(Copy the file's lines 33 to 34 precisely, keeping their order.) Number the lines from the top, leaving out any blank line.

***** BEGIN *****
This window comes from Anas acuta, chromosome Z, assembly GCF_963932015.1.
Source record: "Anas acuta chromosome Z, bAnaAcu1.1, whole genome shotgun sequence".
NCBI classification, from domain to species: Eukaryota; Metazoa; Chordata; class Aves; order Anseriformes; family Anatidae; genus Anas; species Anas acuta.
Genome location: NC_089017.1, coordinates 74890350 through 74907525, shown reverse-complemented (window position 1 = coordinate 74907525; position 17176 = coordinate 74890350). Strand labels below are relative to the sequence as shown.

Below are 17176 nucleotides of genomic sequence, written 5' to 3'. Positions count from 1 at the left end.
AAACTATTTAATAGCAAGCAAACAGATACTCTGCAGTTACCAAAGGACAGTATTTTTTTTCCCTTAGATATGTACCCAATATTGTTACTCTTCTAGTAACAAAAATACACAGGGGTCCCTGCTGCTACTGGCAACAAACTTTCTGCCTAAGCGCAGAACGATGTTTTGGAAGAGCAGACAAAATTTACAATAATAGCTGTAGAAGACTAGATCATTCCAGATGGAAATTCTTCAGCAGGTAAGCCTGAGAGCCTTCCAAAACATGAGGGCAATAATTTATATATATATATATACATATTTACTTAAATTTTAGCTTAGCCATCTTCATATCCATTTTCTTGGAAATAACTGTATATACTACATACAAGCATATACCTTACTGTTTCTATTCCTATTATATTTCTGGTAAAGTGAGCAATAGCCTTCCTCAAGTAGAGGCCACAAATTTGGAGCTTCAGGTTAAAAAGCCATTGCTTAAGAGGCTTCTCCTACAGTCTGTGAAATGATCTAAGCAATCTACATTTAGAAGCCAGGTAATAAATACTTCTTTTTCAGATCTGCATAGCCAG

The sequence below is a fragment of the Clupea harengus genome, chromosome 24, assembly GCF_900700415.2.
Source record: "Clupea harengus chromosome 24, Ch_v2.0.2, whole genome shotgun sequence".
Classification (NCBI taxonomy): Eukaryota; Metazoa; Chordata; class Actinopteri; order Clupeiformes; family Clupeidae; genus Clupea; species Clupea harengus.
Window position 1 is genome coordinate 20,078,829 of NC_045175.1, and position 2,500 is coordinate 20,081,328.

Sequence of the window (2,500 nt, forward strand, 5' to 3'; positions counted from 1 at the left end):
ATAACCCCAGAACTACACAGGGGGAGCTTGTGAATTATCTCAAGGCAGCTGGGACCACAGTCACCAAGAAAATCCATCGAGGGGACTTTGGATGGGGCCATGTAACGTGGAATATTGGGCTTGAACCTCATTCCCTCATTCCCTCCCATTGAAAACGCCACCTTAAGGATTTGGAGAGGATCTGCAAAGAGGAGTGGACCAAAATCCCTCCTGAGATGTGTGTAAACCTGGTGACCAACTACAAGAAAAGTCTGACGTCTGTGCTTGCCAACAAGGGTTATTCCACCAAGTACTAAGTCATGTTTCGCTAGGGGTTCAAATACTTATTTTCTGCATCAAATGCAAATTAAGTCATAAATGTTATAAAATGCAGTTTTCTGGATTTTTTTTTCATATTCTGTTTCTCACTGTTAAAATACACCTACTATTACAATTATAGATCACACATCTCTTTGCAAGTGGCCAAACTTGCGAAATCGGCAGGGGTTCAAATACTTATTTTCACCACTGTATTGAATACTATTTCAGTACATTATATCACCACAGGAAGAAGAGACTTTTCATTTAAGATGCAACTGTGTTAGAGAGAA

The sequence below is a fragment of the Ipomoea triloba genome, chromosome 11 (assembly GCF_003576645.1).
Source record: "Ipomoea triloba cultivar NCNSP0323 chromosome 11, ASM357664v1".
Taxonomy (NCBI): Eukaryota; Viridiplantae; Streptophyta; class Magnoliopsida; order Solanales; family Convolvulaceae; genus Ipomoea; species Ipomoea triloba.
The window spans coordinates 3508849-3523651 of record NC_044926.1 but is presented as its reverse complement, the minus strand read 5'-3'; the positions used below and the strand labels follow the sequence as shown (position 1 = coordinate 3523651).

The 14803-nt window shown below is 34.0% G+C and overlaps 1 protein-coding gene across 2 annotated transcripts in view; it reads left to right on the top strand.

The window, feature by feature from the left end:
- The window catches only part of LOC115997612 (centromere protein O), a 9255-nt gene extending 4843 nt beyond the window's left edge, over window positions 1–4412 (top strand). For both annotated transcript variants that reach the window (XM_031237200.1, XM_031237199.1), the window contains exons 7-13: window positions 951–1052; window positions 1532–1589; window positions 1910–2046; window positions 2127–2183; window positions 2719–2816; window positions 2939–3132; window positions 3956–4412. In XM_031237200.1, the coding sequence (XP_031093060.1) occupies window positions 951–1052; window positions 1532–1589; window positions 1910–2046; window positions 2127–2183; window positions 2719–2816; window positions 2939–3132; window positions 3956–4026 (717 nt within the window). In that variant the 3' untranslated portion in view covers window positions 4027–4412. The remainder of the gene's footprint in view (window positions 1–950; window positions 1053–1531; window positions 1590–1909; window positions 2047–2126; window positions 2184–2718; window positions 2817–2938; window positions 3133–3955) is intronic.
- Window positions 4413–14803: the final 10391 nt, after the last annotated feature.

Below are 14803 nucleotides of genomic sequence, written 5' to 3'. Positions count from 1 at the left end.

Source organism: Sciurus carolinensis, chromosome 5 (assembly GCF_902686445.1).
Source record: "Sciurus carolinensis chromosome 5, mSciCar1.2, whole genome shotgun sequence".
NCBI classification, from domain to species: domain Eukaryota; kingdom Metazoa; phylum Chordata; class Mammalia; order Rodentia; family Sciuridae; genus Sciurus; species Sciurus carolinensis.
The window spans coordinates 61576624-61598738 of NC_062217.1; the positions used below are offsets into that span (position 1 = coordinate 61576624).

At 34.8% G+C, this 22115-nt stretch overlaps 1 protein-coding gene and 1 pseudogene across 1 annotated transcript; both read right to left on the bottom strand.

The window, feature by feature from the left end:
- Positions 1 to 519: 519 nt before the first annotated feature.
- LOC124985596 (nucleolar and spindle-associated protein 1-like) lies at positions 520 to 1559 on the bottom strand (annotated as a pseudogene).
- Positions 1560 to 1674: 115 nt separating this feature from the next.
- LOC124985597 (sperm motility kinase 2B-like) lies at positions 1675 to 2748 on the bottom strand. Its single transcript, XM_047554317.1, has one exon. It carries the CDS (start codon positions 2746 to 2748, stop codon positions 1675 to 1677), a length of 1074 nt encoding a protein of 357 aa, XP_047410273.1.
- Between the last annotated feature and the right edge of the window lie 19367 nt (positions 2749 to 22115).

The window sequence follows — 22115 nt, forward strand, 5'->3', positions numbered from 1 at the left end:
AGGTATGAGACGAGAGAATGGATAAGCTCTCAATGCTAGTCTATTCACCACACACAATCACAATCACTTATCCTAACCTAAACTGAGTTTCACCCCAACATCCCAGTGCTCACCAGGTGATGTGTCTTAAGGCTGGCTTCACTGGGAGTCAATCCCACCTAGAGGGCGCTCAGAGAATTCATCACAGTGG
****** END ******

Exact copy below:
The window sequence follows — 22115 nt, forward strand, 5'->3', positions numbered from 1 at the left end:
AGGTATGAGACGAGAGAATGGATAAGCTCTCAATGCTAGTCTATTCACCACACACAATCACAATCACTTATCCTAACCTAAACTGAGTTTCACCCCAACATCCCAGTGCTCACCAGGTGATGTGTCTTAAGGCTGGCTTCACTGGGAGTCAATCCCACCTAGAGGGCGCTCAGAGAATTCATCACAGTGG